4.  Raghuram Rajan, currently an economics professor at the Booth School of Business at the University of Chicago, used to be Economic Counsellor and Director of the IMF's Research Department Financial Markets, Financial Fragility, and Central Banking (September 2003 - January 2007). On August 27, 2005, Rajan delivered a speech at A Symposium Sponsored by the Federal Reserve Bank of Kansas City in Jackson Hole, Wyoming, entitled, "The Greenspan Era: Lessons for the Future." In that speech, which at this writing remains posted on the IMF Web site, Rajan warned in very diplomatic terms of the looming dangers of "a catastrophic financial crisis" and called for what he modestly called "Prudential supervision" of the financial sector. According to Charles Ferguson, the director and producer of the recently released documentary Inside Job, "When Rajan finished speaking, Summers rose up from the audience and attacked him, calling him a 'Luddite,' dismissing his concerns, and warning that increased regulation would reduce the productivity of the financial sector. (Ben Bernanke, Tim Geithner, and Alan Greenspan were also in the audience.)" -- see "Larry Summers and the Subversion of Economics," in The Chronicle Review, October 3, 2010.  (back)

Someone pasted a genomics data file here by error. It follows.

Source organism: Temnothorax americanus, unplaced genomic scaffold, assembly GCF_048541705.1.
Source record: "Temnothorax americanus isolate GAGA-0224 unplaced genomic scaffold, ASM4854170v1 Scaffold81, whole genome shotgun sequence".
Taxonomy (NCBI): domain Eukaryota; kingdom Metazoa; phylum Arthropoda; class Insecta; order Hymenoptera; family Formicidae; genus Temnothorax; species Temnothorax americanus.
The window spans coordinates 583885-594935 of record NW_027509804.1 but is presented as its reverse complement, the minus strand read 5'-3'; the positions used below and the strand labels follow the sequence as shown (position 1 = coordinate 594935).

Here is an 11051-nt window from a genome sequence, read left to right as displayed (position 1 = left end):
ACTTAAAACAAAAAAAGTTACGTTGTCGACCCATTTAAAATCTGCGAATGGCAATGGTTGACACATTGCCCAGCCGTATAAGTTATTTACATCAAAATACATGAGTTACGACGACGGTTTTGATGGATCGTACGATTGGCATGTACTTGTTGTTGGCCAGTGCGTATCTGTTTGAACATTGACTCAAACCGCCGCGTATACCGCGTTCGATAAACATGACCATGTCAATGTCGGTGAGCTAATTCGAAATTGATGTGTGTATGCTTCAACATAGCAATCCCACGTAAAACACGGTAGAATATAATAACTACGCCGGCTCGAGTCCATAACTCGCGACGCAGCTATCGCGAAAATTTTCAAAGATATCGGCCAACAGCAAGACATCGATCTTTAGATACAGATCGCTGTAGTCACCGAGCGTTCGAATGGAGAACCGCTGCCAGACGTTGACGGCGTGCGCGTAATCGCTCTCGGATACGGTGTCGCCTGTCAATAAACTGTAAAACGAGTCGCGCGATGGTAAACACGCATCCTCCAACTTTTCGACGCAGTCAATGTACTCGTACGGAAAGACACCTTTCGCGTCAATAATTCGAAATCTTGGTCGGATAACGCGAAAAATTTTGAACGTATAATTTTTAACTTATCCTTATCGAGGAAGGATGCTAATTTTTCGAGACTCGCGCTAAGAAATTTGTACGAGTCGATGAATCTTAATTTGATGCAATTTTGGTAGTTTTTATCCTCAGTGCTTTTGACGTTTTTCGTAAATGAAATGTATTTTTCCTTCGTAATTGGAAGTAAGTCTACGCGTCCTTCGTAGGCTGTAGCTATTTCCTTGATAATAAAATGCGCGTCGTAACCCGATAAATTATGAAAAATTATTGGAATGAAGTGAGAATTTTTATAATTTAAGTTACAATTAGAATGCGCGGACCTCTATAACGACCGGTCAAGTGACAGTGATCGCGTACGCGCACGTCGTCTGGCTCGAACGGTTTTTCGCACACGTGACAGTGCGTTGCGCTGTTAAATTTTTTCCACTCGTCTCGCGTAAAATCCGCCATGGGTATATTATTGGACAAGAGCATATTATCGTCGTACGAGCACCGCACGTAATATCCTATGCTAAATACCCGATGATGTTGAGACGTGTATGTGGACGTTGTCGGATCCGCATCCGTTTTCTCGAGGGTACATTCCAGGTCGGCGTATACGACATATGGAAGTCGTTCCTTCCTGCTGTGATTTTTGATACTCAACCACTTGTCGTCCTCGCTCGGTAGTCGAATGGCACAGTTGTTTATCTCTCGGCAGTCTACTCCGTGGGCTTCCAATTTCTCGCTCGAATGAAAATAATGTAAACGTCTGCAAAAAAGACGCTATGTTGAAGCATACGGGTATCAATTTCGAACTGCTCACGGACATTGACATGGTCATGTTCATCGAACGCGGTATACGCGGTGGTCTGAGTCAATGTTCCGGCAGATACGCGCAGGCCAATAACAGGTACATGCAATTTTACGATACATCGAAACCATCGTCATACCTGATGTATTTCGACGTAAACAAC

5.  See "Bank Losses Lead to Drop in Credit Card Debt," by Christine Hauser, The New York Times, September 24, 2010.
http://www.nytimes.com/2010/09/25/business/25credit.html  (back)

6.  Christopher Shea: "The End of Tenure?" The New York Times Book Review, September 5, 2010, p.27.  (back)

7.  One could make the case that a means to resolve the housing crisis would be to actually bulldoze all vacant homes and building development. It would create jobs in the short term for hordes of demolition crews and then, once the swamp is sanitized, construction workers would start building again -- the good old creative destruction paradigm. Problem is that the banks would go the way of the Dodo and the Masters of the Universe tends to shy away from their own demise.  (back)